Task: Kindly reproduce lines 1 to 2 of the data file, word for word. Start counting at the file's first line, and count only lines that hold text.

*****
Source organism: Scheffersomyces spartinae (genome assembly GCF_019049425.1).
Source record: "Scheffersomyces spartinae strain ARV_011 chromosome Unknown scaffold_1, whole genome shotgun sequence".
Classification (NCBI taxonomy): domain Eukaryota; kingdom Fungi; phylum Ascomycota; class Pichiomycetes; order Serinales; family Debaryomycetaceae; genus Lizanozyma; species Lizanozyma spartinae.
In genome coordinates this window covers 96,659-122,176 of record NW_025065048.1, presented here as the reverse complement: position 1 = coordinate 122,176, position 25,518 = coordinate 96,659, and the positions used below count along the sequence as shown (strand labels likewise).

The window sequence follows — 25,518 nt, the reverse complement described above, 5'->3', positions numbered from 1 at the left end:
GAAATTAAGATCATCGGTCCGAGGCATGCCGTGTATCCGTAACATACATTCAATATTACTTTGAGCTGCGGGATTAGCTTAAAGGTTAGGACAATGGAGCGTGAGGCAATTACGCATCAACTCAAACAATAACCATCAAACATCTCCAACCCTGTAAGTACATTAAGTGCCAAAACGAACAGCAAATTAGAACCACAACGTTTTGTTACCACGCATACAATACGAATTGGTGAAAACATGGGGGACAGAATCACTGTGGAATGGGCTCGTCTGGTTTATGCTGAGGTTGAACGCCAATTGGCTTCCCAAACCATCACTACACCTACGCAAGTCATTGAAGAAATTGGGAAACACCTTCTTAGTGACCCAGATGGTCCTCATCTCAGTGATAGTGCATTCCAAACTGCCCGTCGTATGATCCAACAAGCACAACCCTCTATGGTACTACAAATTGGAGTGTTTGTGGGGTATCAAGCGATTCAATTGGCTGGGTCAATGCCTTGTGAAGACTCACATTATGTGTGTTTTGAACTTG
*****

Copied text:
Source organism: Scheffersomyces spartinae (genome assembly GCF_019049425.1).
Source record: "Scheffersomyces spartinae strain ARV_011 chromosome Unknown scaffold_1, whole genome shotgun sequence".